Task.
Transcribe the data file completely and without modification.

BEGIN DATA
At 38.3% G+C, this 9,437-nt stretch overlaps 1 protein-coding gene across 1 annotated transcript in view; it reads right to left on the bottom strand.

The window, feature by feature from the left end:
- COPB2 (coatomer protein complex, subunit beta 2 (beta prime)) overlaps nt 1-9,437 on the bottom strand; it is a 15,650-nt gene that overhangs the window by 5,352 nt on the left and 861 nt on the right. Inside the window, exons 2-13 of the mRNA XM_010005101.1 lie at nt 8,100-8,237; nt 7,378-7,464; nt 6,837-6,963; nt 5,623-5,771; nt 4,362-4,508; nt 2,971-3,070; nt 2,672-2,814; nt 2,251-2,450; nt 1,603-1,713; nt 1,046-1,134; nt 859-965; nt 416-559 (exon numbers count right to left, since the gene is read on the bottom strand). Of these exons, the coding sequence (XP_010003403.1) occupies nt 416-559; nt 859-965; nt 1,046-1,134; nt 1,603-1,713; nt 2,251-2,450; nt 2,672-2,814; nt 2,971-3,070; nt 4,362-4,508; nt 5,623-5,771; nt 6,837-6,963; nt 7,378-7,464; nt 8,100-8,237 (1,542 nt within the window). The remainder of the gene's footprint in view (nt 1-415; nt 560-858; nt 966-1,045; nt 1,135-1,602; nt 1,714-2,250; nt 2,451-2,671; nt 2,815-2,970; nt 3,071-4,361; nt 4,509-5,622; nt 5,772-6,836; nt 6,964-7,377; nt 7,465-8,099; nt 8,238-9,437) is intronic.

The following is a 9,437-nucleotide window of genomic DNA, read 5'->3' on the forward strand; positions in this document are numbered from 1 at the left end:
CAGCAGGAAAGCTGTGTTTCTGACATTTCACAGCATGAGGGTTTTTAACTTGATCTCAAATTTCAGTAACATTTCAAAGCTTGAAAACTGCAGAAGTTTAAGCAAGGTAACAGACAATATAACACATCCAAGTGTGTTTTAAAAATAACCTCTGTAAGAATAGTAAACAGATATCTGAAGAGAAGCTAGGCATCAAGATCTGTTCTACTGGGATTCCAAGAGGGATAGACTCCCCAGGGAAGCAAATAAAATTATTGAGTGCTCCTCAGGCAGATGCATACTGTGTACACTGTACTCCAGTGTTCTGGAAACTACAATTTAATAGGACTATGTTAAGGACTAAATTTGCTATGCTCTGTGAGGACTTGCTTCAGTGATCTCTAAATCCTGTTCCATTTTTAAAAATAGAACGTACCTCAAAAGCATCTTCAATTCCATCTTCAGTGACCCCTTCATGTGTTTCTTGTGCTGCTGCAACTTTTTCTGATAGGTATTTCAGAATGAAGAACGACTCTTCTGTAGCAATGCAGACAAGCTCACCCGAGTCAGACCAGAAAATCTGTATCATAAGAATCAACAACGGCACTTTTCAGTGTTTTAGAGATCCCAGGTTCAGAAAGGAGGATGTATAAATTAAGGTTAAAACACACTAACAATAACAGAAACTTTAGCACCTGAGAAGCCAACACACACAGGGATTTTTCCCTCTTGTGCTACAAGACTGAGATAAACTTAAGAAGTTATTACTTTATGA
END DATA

At 38.3% G+C, this 9,437-nt stretch overlaps 1 protein-coding gene across 1 annotated transcript in view; it reads right to left on the bottom strand.

The window, feature by feature from the left end:
- COPB2 (coatomer protein complex, subunit beta 2 (beta prime)) overlaps nt 1-9,437 on the bottom strand; it is a 15,650-nt gene that overhangs the window by 5,352 nt on the left and 861 nt on the right. Inside the window, exons 2-13 of the mRNA XM_010005101.1 lie at nt 8,100-8,237; nt 7,378-7,464; nt 6,837-6,963; nt 5,623-5,771; nt 4,362-4,508; nt 2,971-3,070; nt 2,672-2,814; nt 2,251-2,450; nt 1,603-1,713; nt 1,046-1,134; nt 859-965; nt 416-559 (exon numbers count right to left, since the gene is read on the bottom strand). Of these exons, the coding sequence (XP_010003403.1) occupies nt 416-559; nt 859-965; nt 1,046-1,134; nt 1,603-1,713; nt 2,251-2,450; nt 2,672-2,814; nt 2,971-3,070; nt 4,362-4,508; nt 5,623-5,771; nt 6,837-6,963; nt 7,378-7,464; nt 8,100-8,237 (1,542 nt within the window). The remainder of the gene's footprint in view (nt 1-415; nt 560-858; nt 966-1,045; nt 1,135-1,602; nt 1,714-2,250; nt 2,451-2,671; nt 2,815-2,970; nt 3,071-4,361; nt 4,509-5,622; nt 5,772-6,836; nt 6,964-7,377; nt 7,465-8,099; nt 8,238-9,437) is intronic.

The following is a 9,437-nucleotide window of genomic DNA, read 5'->3' on the forward strand; positions in this document are numbered from 1 at the left end:
CAGCAGGAAAGCTGTGTTTCTGACATTTCACAGCATGAGGGTTTTTAACTTGATCTCAAATTTCAGTAACATTTCAAAGCTTGAAAACTGCAGAAGTTTAAGCAAGGTAACAGACAATATAACACATCCAAGTGTGTTTTAAAAATAACCTCTGTAAGAATAGTAAACAGATATCTGAAGAGAAGCTAGGCATCAAGATCTGTTCTACTGGGATTCCAAGAGGGATAGACTCCCCAGGGAAGCAAATAAAATTATTGAGTGCTCCTCAGGCAGATGCATACTGTGTACACTGTACTCCAGTGTTCTGGAAACTACAATTTAATAGGACTATGTTAAGGACTAAATTTGCTATGCTCTGTGAGGACTTGCTTCAGTGATCTCTAAATCCTGTTCCATTTTTAAAAATAGAACGTACCTCAAAAGCATCTTCAATTCCATCTTCAGTGACCCCTTCATGTGTTTCTTGTGCTGCTGCAACTTTTTCTGATAGGTATTTCAGAATGAAGAACGACTCTTCTGTAGCAATGCAGACAAGCTCACCCGAGTCAGACCAGAAAATCTGTATCATAAGAATCAACAACGGCACTTTTCAGTGTTTTAGAGATCCCAGGTTCAGAAAGGAGGATGTATAAATTAAGGTTAAAACACACTAACAATAACAGAAACTTTAGCACCTGAGAAGCCAACACACACAGGGATTTTTCCCTCTTGTGCTACAAGACTGAGATAAACTTAAGAAGTTATTACTTTATGA